Magnatune, a record label founded in 2003, is a pioneer of open music, the most successful attempt to embed Creative Commons (CC) licences in a sustainable commercial venture, and an early adopter of variable pricing. Initially conceived as part online radio station, part retailer and part licensing-suite, the business model continues to evolve in response to consumer and technology trends.

Since the beginning, Magnatune has offered a free music stream as a version of ‘try before you buy’. In practice, the conversion rate from listener to buyer has dropped from 1:20 to 1:42. John attributes this to the growth in competing offerings, and downloads becoming less compelling because listeners are rarely offline. This drop has been managed by dramatically reducing costs and the service will remain profitable until the ratio drops below 1:200.

Magnatune uses a variable pricing model as standard, inviting customers to pay whatever they consider fair within the range $5-$18 / £2.50-£9. Fifty per cent of customers spend between $8-$9 / £4-£8, well above the minimum.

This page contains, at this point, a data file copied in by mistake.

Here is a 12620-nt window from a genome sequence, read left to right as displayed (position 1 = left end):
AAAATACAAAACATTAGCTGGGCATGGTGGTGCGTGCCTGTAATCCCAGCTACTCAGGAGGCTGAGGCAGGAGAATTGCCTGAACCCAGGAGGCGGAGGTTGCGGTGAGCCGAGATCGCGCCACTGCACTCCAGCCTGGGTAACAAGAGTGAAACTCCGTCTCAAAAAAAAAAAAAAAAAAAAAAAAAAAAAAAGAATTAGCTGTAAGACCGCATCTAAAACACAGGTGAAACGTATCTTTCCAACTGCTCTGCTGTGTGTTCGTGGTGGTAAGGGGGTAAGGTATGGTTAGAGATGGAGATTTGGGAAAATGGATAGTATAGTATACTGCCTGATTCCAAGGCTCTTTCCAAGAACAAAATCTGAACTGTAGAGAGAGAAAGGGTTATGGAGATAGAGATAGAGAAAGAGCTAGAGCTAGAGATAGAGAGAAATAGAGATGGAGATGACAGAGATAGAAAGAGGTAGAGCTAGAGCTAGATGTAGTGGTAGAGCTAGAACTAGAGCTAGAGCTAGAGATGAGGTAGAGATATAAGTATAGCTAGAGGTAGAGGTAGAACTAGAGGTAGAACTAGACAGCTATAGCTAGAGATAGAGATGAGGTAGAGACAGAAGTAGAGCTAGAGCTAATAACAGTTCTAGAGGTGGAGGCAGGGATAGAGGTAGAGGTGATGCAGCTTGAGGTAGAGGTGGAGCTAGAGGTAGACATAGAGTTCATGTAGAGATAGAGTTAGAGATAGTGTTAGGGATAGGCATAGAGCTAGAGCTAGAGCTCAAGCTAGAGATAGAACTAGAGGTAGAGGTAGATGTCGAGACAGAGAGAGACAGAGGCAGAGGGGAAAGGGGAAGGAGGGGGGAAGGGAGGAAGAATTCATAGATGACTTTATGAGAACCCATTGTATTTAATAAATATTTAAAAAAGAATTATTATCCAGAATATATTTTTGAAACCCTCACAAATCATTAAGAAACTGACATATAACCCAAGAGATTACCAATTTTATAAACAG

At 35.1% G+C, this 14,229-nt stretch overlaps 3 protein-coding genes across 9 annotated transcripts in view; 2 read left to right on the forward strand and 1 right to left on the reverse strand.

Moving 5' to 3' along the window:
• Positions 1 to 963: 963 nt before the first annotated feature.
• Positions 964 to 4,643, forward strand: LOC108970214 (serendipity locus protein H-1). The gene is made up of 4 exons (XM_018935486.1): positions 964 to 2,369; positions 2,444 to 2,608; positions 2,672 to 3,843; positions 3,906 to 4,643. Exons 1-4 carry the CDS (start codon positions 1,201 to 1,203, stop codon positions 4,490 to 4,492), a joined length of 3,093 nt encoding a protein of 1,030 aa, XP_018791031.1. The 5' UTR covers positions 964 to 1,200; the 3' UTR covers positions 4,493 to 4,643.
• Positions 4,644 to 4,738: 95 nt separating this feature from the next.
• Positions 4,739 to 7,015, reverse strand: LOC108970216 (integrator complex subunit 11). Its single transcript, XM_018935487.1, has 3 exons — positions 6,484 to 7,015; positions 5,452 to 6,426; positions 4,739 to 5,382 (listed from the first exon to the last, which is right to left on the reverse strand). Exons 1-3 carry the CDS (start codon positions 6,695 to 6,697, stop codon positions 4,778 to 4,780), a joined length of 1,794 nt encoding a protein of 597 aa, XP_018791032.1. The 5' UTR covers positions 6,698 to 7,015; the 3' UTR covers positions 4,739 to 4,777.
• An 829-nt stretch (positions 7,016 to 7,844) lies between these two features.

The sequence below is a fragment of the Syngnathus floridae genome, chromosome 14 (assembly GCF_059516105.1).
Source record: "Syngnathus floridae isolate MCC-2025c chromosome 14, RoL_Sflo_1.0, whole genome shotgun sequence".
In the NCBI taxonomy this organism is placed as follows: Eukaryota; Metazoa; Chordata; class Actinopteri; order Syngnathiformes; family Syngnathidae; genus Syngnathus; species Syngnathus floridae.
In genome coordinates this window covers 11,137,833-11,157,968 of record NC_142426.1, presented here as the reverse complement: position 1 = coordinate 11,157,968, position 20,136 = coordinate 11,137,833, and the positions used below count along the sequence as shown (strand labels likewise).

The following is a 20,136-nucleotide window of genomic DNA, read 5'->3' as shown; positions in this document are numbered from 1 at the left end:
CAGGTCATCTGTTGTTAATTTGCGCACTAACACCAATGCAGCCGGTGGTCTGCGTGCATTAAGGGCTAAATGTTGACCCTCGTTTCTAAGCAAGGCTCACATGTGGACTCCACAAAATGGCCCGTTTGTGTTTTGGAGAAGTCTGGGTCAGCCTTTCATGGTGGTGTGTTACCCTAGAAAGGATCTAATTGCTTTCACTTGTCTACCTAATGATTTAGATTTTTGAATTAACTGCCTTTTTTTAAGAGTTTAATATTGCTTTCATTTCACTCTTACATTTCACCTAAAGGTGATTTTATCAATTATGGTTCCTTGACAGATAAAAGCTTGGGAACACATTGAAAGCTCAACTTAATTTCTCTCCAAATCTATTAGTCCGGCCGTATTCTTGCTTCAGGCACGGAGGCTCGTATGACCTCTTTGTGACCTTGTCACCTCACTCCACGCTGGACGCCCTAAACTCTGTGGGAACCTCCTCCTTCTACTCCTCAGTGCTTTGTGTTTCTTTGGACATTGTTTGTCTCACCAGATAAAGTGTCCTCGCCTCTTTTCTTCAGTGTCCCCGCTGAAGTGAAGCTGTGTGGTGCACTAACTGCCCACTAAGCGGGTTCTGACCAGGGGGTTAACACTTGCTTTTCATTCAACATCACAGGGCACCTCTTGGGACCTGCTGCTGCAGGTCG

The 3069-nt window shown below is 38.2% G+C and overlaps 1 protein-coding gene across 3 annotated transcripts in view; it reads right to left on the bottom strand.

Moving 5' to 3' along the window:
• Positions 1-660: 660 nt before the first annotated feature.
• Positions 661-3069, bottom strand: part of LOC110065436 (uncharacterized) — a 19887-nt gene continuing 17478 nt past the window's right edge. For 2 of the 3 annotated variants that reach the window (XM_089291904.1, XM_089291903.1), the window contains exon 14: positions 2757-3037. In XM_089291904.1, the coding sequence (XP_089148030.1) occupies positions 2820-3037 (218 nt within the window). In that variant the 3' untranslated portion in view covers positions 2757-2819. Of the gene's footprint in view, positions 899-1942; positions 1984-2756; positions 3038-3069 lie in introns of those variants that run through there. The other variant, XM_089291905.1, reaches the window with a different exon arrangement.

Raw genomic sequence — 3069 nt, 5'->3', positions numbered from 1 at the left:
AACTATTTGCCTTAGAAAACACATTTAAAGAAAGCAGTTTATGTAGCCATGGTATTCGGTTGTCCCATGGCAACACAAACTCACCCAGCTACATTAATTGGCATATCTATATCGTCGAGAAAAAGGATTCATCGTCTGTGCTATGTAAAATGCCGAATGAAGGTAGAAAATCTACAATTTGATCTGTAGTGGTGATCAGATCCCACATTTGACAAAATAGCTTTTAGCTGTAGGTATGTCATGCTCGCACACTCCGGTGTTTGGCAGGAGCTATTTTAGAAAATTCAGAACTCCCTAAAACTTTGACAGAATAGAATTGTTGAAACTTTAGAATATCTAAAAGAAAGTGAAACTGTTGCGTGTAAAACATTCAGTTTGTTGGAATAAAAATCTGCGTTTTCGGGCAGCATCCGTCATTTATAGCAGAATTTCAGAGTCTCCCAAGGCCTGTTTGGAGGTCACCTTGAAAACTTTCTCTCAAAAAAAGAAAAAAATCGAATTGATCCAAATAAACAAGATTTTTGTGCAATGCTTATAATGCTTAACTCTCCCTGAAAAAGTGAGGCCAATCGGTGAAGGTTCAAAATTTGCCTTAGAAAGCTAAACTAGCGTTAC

Fan purchases make up about half a musician’s income, with the remainder coming from commercial licensing fees. John sees bulk discounts and wholesale as an important feature of the current digital ecology, and that the ability to compete in this area depends on the cost-savings offered by the internet and the use of standard licences, (which remove the need for expensive lawyers).

Magnatune are also willing to “license rights that no one else will”. For example, Renault wanted a pre-loaded, DRM-free 30 gigabyte hard drive — amounting to hundreds of albums — for their cars at a price of less than $200 / £100 per unit, meaning a cost price well below $2 / £1 per album. John was happy to make a deal traditional labels wouldn’t. A lot of the businesses that want to license their music contact them. By having the music accessible online you a sort of "automatic business development"

John recognises that obscurity is a musician’s biggest hurdle, and his innovative approach to overcoming it is to provide ‘open music’, which is “shareable, available in ‘source code’ form, allows derivative works and is free of cost for non-commercial use.”

Making a catalogue available for free risks devaluing the works because some of the potential market will opt not to pay and simply use the free versions. However, for John, this risk will not in practice reduce the market for his recordings because those who prefer not to pay will find the recordings they want available via P2P networks and torrents regardless of free offerings.

The content from this page has been taken from a case study at open rights groups creative business wiki

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